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Daughters Of The Presidents

( Originally Published 1908 )

AS FOR the daughters of Presidents, some facts concerning their lives are given in the present chapter, while a further record of their achievements as hostesses at the White House will be found in the chapters telling of the "First Ladies" and of White House brides, romances and entertainments.

The present chapter may consistently include mention only of those sons and daughters who once lived in the White House, with a brief outline of their careers after leaving the home of the Presidents.

President Roosevelt's Daughter "Princess Alice"

Just as General Grant's daughter, Nellie, was called "The Daughter of the Nation," so the-eldest daughter of President Roosevelt, Alice Roosevelt-Longworth, came to be called "Princess Alice." Both won these appellations through winning the love of the people. Here follows a description of the personality of Mr. Roosevelt's daughter up to the time she became Mrs. Nicholas Longworth. An account of her wedding is included in a separate chapter.

Alice Roosevelt made her début in Washington society on January 3, 1902, when it is recorded that the President and Mrs. Roosevelt "introduced an innovation in entertaining at the White House and gave a large ball in honor of their daughter, the first large dance to be given in the White House since the days of Dolly Madison."

Unlike her father, it is said, she is not bookish at all.

"Recently she has been devoting her leisure to books which deal with the history and habits of the countries where she traveled. But she cares little for novels or for poetry, but is an omnivorous reader of newspapers and magazines. She writes a most entertaining letter, and in these she shows a literary ability which she has always disclaimed."

The remaining facts here set forth concerning this eldest daughter of President Roosevelt are furnished by Frank Leslie's Weekly, all this information relating particularly to her life at the White House previous to her marriage to Nicholas Longworth :

"Miss Roosevelt is the most fortunate young woman in the world. She has all the honors and pleasures of royalty, without being in the least hampered by its restrictions. She receives the attention and homage of the daughter of a King, but she can abandon it all at any time and enjoy life as the well-bred American girl.

"At all official functions she is honored as the daughter of a great ruler, while in private life and among her personal friends she is the daughter of an American citizen, going about the country and enjoying the best there is in life for a healthy and vigorous young woman. It is scarcely within the memory of residents of Washington ttat any girl has had the splendid opportunities that have been afforded Miss Roosevelt. Her position socially, no matter where she may be, is the highest. With money of her own (that came to her by inheritance), with good health, a lively and pleasant disposition, she has been the most favored young woman of the present time.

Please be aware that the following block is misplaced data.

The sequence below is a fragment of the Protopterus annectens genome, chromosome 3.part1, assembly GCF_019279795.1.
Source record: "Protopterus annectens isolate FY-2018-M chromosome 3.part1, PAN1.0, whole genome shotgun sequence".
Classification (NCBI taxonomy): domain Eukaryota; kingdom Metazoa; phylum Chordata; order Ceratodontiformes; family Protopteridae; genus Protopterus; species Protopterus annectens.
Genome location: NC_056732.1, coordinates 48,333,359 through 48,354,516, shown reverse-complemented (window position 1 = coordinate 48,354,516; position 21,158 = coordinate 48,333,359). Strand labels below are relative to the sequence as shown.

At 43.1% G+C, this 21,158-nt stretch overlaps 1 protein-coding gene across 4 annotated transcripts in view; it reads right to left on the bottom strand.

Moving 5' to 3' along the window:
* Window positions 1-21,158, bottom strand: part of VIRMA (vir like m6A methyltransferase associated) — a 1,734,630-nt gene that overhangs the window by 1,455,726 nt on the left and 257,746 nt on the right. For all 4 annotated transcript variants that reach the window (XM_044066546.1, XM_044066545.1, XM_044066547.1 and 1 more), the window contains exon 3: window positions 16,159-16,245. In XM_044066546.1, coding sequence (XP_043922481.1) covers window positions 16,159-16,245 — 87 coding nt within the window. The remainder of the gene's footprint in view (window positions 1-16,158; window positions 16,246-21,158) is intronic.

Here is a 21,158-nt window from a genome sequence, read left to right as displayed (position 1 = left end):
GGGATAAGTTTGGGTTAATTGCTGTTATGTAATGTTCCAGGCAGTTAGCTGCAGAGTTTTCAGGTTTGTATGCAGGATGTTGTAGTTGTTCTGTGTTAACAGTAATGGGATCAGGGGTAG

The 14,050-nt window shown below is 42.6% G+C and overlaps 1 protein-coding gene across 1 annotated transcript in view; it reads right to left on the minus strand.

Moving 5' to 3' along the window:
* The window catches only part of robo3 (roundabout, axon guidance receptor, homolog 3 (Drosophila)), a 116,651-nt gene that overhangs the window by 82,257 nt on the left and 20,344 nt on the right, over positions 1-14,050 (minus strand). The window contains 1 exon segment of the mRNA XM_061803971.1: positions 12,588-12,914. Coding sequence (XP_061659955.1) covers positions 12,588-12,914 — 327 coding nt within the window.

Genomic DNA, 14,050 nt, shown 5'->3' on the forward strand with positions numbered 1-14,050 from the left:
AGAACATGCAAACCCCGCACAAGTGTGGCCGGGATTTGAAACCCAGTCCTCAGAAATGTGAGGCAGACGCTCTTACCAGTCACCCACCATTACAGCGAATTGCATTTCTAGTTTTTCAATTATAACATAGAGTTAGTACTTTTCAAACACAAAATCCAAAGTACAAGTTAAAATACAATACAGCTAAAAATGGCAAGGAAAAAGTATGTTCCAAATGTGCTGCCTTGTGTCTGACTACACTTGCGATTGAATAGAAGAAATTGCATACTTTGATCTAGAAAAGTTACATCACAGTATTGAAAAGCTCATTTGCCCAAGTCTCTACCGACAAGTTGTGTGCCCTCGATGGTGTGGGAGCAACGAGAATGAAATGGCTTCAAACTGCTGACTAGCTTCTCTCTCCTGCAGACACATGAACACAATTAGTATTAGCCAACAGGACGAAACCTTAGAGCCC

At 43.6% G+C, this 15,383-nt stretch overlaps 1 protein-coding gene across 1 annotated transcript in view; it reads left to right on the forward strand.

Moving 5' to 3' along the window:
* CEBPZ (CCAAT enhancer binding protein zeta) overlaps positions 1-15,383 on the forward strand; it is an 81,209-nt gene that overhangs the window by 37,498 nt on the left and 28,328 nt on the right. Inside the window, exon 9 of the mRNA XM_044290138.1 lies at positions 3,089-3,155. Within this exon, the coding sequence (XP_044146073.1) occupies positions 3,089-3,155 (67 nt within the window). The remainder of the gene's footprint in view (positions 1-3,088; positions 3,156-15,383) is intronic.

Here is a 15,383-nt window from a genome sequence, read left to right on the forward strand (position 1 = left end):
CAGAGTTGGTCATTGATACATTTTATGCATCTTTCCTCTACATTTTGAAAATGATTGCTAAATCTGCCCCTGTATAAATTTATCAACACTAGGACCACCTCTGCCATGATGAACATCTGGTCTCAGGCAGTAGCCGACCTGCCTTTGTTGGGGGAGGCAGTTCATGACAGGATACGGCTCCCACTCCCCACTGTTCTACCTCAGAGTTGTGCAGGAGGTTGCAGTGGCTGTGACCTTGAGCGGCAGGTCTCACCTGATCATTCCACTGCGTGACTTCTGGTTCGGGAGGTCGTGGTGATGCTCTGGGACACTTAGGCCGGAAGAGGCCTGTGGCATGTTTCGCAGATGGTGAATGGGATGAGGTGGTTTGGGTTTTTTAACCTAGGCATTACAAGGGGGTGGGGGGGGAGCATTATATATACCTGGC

"Miss Roosevelt takes a personal interest in all the White House functions, and enjoys those entertainments of a semi-public and official character. As the daughter of the President, she is naturally paid great deference by all the visitors. To those whom she knows she is friendly and gracious, and good naturedly submits to the interested staring of thousands who attend the large receptions and are interested in the President and his family.

"At social functions at the White House, Alice Roosevelt would often stroll about the rooms, but she was usually content to remain in the Blue Room with the rest of the official family and leave guests to be interested in themselves. Her world-wide popularity perhaps never was equalled by any other maiden.

"An illustration of the proud place Miss Roosevelt holds in the world was shown in the trip she made to the Orient. A very good insight into the character of Miss Roosevelt was gathered by those who composed the party that accompanied Secretary Taft to the Philippines.

"It is to the credit of Miss Roosevelt that, although a young woman the youngest of the whole party and notwithstanding her position and prominence, her conduct provoked not one word of criticism or complaint from any person who made that remarkable trip. Soon after the special train was on its way across the continent she called on every woman in the party. A short time after that she gave a luncheon for the women in one of the private cars. From the time she started until her return she was enthusiastic about all the sights and enjoyed everything with that eagerness characteristic of youth."

"Among the many things in which Miss Roosevelt resembles her father are her love of active life and her fondness for reading. Horseback-riding is her favorite form of outdoor exercise, although she is very fond of the water and is an excellent swimmer. She can handle an automobile, and fearlessly speeds her machine to its limit. She likes books, and reads much of the literature that particularly interests her father. In fact, her tastes in this direction would seem to have been formed in discussions with him. Her reading has been remarkably wide and her memory retentive. She has read a great deal of poetry and can recite many poems from her favorite authors.